All articles from Life Sciences >>>

The most recent press releases about innovation >>>

Die letzten 5 Focus-News des innovations-reports im Überblick:

Im Focus: Neutron star merger directly observed for the first time

University of Maryland researchers contribute to historic detection of gravitational waves and light created by event

On August 17, 2017, at 12:41:04 UTC, scientists made the first direct observation of a merger between two neutron stars--the dense, collapsed cores that remain...

Im Focus: Breaking: the first light from two neutron stars merging

Seven new papers describe the first-ever detection of light from a gravitational wave source. The event, caused by two neutron stars colliding and merging together, was dubbed GW170817 because it sent ripples through space-time that reached Earth on 2017 August 17. Around the world, hundreds of excited astronomers mobilized quickly and were able to observe the event using numerous telescopes, providing a wealth of new data.

Previous detections of gravitational waves have all involved the merger of two black holes, a feat that won the 2017 Nobel Prize in Physics earlier this month....

Im Focus: Smart sensors for efficient processes

Material defects in end products can quickly result in failures in many areas of industry, and have a massive impact on the safe use of their products. This is why, in the field of quality assurance, intelligent, nondestructive sensor systems play a key role. They allow testing components and parts in a rapid and cost-efficient manner without destroying the actual product or changing its surface. Experts from the Fraunhofer IZFP in Saarbrücken will be presenting two exhibits at the Blechexpo in Stuttgart from 7–10 November 2017 that allow fast, reliable, and automated characterization of materials and detection of defects (Hall 5, Booth 5306).

When quality testing uses time-consuming destructive test methods, it can result in enormous costs due to damaging or destroying the products. And given that...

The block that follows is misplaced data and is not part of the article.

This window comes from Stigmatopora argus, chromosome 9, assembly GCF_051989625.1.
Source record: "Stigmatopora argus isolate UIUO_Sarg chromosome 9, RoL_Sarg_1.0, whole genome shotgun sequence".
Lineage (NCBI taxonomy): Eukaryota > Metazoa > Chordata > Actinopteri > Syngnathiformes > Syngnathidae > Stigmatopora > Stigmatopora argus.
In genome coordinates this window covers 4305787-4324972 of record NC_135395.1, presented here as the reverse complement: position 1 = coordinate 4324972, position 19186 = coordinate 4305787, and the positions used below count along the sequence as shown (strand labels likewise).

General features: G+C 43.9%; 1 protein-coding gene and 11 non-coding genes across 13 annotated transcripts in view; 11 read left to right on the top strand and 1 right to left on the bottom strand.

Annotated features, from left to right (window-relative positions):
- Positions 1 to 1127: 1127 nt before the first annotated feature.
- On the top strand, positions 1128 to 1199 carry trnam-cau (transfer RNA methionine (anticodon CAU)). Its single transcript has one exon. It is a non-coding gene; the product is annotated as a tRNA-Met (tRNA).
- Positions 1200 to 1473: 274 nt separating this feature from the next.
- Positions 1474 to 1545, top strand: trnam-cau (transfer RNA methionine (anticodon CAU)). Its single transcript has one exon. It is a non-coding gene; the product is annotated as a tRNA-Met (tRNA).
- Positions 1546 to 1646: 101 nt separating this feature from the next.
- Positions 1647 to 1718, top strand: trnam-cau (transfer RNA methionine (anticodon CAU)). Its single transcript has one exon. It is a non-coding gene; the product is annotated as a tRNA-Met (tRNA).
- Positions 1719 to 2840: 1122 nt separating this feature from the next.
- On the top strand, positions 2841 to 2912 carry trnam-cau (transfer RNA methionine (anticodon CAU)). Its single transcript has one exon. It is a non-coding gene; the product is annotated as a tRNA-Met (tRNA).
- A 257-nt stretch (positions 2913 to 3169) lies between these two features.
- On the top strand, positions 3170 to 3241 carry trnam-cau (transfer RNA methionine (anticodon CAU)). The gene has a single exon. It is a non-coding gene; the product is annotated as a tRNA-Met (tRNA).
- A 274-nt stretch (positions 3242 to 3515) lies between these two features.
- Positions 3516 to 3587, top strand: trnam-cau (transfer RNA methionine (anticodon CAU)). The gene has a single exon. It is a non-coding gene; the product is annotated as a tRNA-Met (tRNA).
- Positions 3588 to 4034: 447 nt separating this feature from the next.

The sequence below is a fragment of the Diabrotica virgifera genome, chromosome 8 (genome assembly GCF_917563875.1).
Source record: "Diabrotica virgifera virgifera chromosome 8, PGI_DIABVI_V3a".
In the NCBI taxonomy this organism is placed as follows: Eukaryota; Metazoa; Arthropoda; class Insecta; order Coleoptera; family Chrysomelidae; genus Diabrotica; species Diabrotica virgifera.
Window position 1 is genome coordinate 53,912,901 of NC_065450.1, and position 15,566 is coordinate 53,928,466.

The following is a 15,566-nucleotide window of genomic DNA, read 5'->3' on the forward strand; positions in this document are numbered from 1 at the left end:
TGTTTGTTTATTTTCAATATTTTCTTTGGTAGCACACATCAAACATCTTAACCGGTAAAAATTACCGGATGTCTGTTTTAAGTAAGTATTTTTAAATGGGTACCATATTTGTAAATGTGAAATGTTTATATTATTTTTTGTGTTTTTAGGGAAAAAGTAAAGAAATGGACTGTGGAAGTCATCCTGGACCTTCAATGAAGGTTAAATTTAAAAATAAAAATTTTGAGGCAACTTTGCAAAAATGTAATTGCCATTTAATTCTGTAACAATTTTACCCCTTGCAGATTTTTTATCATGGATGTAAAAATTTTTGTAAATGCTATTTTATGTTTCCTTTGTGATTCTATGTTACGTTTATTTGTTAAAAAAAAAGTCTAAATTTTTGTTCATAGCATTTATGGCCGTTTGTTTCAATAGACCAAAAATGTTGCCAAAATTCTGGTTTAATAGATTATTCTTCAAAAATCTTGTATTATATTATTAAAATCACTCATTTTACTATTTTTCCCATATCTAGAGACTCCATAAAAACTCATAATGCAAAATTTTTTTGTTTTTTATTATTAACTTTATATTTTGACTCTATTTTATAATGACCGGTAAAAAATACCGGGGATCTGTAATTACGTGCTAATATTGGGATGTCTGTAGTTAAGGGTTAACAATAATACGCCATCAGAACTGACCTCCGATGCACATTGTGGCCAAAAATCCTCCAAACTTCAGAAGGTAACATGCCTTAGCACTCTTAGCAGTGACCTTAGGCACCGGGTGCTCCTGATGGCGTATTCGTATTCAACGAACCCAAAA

Im Focus: Cold molecules on collision course

Using a new cooling technique MPQ scientists succeed at observing collisions in a dense beam of cold and slow dipolar molecules.

How do chemical reactions proceed at extremely low temperatures? The answer requires the investigation of molecular samples that are cold, dense, and slow at...

Im Focus: Shrinking the proton again!

Scientists from the Max Planck Institute of Quantum Optics, using high precision laser spectroscopy of atomic hydrogen, confirm the surprisingly small value of the proton radius determined from muonic hydrogen.

It was one of the breakthroughs of the year 2010: Laser spectroscopy of muonic hydrogen resulted in a value for the proton charge radius that was significantly...

All Focus news of the innovation-report >>>

Anzeige

Anzeige

Event News

ASEAN Member States discuss the future role of renewable energy

17.10.2017 | Event News

World Health Summit 2017: International experts set the course for the future of Global Health

10.10.2017 | Event News

Climate Engineering Conference 2017 Opens in Berlin

10.10.2017 | Event News

 
Latest News

Electrode materials from the microwave oven

19.10.2017 | Materials Sciences

New material for digital memories of the future

19.10.2017 | Materials Sciences

Physics boosts artificial intelligence methods

19.10.2017 | Physics and Astronomy

VideoLinks
B2B-VideoLinks
More VideoLinks >>>